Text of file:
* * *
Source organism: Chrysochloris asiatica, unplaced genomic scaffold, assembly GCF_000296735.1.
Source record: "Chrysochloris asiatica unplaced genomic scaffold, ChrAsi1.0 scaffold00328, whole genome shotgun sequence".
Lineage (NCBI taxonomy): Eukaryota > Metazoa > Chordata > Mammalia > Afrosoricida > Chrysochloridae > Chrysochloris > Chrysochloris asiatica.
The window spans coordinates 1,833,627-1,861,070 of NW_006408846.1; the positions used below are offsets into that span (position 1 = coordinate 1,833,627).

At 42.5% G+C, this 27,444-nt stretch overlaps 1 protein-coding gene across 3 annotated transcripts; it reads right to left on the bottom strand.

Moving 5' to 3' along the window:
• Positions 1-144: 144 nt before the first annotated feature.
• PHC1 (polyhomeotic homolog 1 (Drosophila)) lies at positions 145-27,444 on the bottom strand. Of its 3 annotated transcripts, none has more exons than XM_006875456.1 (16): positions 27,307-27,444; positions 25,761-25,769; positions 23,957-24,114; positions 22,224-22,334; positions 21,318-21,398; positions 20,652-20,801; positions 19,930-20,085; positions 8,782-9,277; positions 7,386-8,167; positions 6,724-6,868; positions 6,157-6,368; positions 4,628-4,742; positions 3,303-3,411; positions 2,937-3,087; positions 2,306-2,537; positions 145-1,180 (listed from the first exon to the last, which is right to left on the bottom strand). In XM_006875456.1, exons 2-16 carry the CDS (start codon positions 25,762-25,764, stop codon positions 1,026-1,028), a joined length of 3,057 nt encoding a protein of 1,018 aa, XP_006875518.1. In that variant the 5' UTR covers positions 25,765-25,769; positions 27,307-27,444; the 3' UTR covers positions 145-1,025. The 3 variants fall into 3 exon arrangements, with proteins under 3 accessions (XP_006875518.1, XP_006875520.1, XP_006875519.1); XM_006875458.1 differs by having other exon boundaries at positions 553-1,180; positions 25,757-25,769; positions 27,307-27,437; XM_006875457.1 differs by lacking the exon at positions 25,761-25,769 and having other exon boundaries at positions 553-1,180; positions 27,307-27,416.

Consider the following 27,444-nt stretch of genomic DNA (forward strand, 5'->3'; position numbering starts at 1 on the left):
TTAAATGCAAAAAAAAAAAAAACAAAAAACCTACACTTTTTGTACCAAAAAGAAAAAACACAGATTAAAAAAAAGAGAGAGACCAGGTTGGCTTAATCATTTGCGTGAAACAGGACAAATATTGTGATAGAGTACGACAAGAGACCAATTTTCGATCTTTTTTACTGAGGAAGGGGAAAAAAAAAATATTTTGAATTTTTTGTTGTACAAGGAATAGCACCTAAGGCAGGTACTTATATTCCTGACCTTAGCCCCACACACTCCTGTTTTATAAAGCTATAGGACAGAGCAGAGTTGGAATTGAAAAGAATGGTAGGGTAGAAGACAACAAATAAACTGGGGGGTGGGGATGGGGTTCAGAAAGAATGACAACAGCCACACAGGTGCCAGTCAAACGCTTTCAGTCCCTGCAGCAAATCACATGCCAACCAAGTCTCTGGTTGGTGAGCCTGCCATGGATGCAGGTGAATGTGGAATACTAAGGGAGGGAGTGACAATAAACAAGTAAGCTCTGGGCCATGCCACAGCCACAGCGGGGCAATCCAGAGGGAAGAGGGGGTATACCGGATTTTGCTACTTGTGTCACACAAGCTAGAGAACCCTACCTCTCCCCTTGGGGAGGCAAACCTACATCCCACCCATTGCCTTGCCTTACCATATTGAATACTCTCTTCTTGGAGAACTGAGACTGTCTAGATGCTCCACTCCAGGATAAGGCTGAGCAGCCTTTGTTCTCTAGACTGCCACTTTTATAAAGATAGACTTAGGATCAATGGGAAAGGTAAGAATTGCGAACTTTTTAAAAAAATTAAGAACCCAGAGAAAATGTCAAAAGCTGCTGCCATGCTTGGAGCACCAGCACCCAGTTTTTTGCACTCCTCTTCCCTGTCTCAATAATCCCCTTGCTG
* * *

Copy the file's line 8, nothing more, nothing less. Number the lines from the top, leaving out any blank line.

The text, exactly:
• PHC1 (polyhomeotic homolog 1 (Drosophila)) lies at positions 145-27,444 on the bottom strand. Of its 3 annotated transcripts, none has more exons than XM_006875456.1 (16): positions 27,307-27,444; positions 25,761-25,769; positions 23,957-24,114; positions 22,224-22,334; positions 21,318-21,398; positions 20,652-20,801; positions 19,930-20,085; positions 8,782-9,277; positions 7,386-8,167; positions 6,724-6,868; positions 6,157-6,368; positions 4,628-4,742; positions 3,303-3,411; positions 2,937-3,087; positions 2,306-2,537; positions 145-1,180 (listed from the first exon to the last, which is right to left on the bottom strand). In XM_006875456.1, exons 2-16 carry the CDS (start codon positions 25,762-25,764, stop codon positions 1,026-1,028), a joined length of 3,057 nt encoding a protein of 1,018 aa, XP_006875518.1. In that variant the 5' UTR covers positions 25,765-25,769; positions 27,307-27,444; the 3' UTR covers positions 145-1,025. The 3 variants fall into 3 exon arrangements, with proteins under 3 accessions (XP_006875518.1, XP_006875520.1, XP_006875519.1); XM_006875458.1 differs by having other exon boundaries at positions 553-1,180; positions 25,757-25,769; positions 27,307-27,437; XM_006875457.1 differs by lacking the exon at positions 25,761-25,769 and having other exon boundaries at positions 553-1,180; positions 27,307-27,416.